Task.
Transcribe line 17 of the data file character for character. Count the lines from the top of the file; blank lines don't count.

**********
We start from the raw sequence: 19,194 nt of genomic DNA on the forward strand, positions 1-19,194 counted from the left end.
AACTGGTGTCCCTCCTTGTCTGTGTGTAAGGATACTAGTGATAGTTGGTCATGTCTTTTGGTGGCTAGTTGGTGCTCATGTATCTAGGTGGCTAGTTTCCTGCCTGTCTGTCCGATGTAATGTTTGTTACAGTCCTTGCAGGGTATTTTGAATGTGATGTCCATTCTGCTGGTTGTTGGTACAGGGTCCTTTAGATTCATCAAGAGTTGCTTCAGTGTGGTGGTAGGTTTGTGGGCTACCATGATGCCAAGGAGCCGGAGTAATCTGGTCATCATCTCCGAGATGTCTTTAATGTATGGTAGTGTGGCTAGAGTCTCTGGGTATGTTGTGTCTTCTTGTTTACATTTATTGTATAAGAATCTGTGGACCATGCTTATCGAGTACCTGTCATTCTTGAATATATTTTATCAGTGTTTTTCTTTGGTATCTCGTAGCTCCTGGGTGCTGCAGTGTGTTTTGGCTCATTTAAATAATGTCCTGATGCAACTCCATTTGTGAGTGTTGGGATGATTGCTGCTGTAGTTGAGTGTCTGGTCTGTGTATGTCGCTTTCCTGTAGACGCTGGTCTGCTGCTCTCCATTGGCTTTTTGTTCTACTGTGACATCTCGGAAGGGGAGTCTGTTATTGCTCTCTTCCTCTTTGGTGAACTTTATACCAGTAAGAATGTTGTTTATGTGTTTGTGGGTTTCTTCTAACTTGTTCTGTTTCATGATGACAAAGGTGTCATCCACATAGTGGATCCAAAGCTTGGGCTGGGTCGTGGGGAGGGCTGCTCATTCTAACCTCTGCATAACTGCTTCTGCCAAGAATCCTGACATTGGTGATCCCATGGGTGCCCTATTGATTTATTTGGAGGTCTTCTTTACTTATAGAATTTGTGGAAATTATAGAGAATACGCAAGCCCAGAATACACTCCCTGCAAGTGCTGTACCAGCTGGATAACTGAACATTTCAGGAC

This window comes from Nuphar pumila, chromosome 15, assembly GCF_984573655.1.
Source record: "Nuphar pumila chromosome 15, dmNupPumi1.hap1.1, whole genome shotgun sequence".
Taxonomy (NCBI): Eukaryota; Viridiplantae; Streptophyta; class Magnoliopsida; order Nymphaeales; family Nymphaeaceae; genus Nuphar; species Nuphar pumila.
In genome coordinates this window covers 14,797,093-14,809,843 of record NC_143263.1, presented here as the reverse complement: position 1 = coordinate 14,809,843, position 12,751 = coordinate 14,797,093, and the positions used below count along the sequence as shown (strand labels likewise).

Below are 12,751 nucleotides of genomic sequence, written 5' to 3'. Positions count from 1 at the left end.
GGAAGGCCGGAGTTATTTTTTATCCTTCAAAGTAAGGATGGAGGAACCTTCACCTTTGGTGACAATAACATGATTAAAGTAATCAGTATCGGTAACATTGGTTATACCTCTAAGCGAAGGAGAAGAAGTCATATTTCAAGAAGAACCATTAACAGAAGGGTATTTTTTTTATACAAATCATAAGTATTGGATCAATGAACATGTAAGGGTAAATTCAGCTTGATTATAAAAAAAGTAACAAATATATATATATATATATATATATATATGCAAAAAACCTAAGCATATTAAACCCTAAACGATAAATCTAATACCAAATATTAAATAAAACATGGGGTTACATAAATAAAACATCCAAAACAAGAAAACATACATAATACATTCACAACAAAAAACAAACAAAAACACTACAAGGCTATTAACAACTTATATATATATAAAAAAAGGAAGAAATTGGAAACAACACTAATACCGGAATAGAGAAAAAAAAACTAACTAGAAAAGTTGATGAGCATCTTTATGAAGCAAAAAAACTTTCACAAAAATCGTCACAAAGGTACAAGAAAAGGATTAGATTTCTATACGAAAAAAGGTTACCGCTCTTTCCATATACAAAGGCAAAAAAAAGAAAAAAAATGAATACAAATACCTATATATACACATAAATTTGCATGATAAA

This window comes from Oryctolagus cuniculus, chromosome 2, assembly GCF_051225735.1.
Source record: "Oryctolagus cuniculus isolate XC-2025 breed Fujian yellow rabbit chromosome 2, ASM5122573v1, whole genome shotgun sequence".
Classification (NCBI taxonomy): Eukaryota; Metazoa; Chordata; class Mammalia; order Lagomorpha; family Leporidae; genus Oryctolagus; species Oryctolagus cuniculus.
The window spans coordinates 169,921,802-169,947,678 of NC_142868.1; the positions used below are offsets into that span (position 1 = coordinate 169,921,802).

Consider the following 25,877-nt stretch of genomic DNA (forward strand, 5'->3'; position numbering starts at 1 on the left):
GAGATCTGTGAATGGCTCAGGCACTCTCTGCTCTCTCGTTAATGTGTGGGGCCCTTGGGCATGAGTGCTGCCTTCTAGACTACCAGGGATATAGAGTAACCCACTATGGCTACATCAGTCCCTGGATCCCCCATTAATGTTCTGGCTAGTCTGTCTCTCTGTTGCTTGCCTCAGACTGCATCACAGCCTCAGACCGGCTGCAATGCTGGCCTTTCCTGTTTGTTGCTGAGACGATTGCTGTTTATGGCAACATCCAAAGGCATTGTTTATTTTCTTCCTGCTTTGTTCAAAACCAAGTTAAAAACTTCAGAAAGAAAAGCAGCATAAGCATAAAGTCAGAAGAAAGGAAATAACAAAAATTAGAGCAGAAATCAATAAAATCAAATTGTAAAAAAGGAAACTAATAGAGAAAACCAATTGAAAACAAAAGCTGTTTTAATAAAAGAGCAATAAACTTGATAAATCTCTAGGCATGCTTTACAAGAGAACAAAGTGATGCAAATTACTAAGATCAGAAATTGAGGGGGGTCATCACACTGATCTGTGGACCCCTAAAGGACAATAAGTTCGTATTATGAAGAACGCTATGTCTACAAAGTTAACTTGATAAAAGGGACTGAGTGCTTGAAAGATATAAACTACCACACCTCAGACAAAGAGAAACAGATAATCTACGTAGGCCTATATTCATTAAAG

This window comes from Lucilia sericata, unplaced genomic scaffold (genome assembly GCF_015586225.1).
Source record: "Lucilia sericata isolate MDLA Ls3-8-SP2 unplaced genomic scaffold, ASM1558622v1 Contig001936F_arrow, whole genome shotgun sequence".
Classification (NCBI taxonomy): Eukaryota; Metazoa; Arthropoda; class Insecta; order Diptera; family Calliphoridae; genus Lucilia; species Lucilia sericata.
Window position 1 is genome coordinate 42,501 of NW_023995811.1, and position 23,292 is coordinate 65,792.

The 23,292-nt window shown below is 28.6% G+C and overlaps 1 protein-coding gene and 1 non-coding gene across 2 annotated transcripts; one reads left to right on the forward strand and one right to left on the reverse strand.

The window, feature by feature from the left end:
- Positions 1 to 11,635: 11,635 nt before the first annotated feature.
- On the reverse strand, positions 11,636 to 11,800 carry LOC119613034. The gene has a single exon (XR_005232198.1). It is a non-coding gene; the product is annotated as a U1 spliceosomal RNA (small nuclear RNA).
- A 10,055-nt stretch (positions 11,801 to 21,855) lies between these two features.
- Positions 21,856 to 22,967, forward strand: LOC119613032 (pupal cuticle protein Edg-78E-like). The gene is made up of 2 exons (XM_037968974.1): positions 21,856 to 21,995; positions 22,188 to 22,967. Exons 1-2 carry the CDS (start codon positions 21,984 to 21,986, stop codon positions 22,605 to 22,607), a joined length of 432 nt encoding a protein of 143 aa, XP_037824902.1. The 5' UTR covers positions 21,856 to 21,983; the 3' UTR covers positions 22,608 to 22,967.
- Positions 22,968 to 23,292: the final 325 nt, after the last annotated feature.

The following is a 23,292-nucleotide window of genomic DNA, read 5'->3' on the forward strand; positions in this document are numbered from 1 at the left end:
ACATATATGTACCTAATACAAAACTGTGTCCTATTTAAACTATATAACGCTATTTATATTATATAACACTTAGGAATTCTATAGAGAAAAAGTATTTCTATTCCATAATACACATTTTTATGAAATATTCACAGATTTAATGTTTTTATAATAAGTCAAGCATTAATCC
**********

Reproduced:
Classification (NCBI taxonomy): Eukaryota; Metazoa; Arthropoda; class Insecta; order Diptera; family Calliphoridae; genus Lucilia; species Lucilia sericata.